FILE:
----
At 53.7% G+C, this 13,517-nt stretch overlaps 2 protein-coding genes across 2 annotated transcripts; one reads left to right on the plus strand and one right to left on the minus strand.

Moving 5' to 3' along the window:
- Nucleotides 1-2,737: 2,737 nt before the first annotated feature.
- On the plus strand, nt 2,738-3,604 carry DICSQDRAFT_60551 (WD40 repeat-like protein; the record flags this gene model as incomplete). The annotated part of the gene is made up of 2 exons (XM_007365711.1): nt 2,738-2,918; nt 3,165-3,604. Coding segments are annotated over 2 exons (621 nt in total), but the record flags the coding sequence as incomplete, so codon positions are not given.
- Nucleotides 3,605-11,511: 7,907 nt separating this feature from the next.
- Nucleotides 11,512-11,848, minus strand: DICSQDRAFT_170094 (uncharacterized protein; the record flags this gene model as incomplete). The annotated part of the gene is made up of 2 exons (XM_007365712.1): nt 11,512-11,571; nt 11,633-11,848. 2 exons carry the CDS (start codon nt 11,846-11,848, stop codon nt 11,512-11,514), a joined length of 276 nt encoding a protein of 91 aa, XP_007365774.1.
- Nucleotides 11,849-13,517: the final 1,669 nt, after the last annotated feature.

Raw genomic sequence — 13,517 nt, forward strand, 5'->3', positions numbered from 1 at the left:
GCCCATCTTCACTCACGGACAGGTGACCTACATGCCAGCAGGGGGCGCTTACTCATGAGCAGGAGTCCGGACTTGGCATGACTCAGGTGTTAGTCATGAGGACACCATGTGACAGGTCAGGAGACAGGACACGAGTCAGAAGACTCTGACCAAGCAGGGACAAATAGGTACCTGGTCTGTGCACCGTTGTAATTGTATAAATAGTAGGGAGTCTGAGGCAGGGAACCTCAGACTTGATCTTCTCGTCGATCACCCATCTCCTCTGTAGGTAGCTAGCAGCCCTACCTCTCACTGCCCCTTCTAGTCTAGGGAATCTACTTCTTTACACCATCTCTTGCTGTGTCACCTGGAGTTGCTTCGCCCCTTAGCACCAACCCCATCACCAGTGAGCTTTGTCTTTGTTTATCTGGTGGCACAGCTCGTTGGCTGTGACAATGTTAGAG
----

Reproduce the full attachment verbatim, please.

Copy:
At 53.7% G+C, this 13,517-nt stretch overlaps 2 protein-coding genes across 2 annotated transcripts; one reads left to right on the plus strand and one right to left on the minus strand.

Moving 5' to 3' along the window:
- Nucleotides 1-2,737: 2,737 nt before the first annotated feature.
- On the plus strand, nt 2,738-3,604 carry DICSQDRAFT_60551 (WD40 repeat-like protein; the record flags this gene model as incomplete). The annotated part of the gene is made up of 2 exons (XM_007365711.1): nt 2,738-2,918; nt 3,165-3,604. Coding segments are annotated over 2 exons (621 nt in total), but the record flags the coding sequence as incomplete, so codon positions are not given.
- Nucleotides 3,605-11,511: 7,907 nt separating this feature from the next.
- Nucleotides 11,512-11,848, minus strand: DICSQDRAFT_170094 (uncharacterized protein; the record flags this gene model as incomplete). The annotated part of the gene is made up of 2 exons (XM_007365712.1): nt 11,512-11,571; nt 11,633-11,848. 2 exons carry the CDS (start codon nt 11,846-11,848, stop codon nt 11,512-11,514), a joined length of 276 nt encoding a protein of 91 aa, XP_007365774.1.
- Nucleotides 11,849-13,517: the final 1,669 nt, after the last annotated feature.

Raw genomic sequence — 13,517 nt, forward strand, 5'->3', positions numbered from 1 at the left:
GCCCATCTTCACTCACGGACAGGTGACCTACATGCCAGCAGGGGGCGCTTACTCATGAGCAGGAGTCCGGACTTGGCATGACTCAGGTGTTAGTCATGAGGACACCATGTGACAGGTCAGGAGACAGGACACGAGTCAGAAGACTCTGACCAAGCAGGGACAAATAGGTACCTGGTCTGTGCACCGTTGTAATTGTATAAATAGTAGGGAGTCTGAGGCAGGGAACCTCAGACTTGATCTTCTCGTCGATCACCCATCTCCTCTGTAGGTAGCTAGCAGCCCTACCTCTCACTGCCCCTTCTAGTCTAGGGAATCTACTTCTTTACACCATCTCTTGCTGTGTCACCTGGAGTTGCTTCGCCCCTTAGCACCAACCCCATCACCAGTGAGCTTTGTCTTTGTTTATCTGGTGGCACAGCTCGTTGGCTGTGACAATGTTAGAG